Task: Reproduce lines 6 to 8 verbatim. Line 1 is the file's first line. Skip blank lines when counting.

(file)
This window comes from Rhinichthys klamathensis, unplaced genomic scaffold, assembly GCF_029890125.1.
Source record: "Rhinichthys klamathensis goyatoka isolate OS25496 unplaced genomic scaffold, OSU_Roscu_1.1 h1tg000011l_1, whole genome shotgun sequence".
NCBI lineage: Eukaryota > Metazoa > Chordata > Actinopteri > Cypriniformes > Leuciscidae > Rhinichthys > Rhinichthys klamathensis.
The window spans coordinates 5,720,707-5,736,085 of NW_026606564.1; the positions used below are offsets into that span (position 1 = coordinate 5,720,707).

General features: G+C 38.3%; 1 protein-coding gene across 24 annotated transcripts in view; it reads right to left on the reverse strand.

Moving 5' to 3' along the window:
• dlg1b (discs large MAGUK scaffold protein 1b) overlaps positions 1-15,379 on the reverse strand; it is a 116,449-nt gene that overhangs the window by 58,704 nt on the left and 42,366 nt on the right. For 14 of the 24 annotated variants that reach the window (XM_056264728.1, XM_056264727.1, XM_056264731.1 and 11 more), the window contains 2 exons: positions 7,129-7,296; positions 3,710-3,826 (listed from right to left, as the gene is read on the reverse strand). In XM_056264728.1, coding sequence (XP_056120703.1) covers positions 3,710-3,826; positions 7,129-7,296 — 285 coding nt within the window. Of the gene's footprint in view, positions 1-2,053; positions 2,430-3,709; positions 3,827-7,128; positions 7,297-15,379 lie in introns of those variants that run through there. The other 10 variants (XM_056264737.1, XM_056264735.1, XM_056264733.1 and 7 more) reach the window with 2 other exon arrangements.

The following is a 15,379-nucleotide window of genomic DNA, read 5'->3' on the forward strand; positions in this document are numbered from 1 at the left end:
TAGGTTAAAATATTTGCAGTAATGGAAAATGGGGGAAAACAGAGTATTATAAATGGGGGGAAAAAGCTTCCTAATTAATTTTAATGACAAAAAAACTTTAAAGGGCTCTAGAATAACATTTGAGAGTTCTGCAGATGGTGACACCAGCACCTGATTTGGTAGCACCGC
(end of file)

Moving 5' to 3' along the window:
• dlg1b (discs large MAGUK scaffold protein 1b) overlaps positions 1-15,379 on the reverse strand; it is a 116,449-nt gene that overhangs the window by 58,704 nt on the left and 42,366 nt on the right. For 14 of the 24 annotated variants that reach the window (XM_056264728.1, XM_056264727.1, XM_056264731.1 and 11 more), the window contains 2 exons: positions 7,129-7,296; positions 3,710-3,826 (listed from right to left, as the gene is read on the reverse strand). In XM_056264728.1, coding sequence (XP_056120703.1) covers positions 3,710-3,826; positions 7,129-7,296 — 285 coding nt within the window. Of the gene's footprint in view, positions 1-2,053; positions 2,430-3,709; positions 3,827-7,128; positions 7,297-15,379 lie in introns of those variants that run through there. The other 10 variants (XM_056264737.1, XM_056264735.1, XM_056264733.1 and 7 more) reach the window with 2 other exon arrangements.

The following is a 15,379-nucleotide window of genomic DNA, read 5'->3' on the forward strand; positions in this document are numbered from 1 at the left end: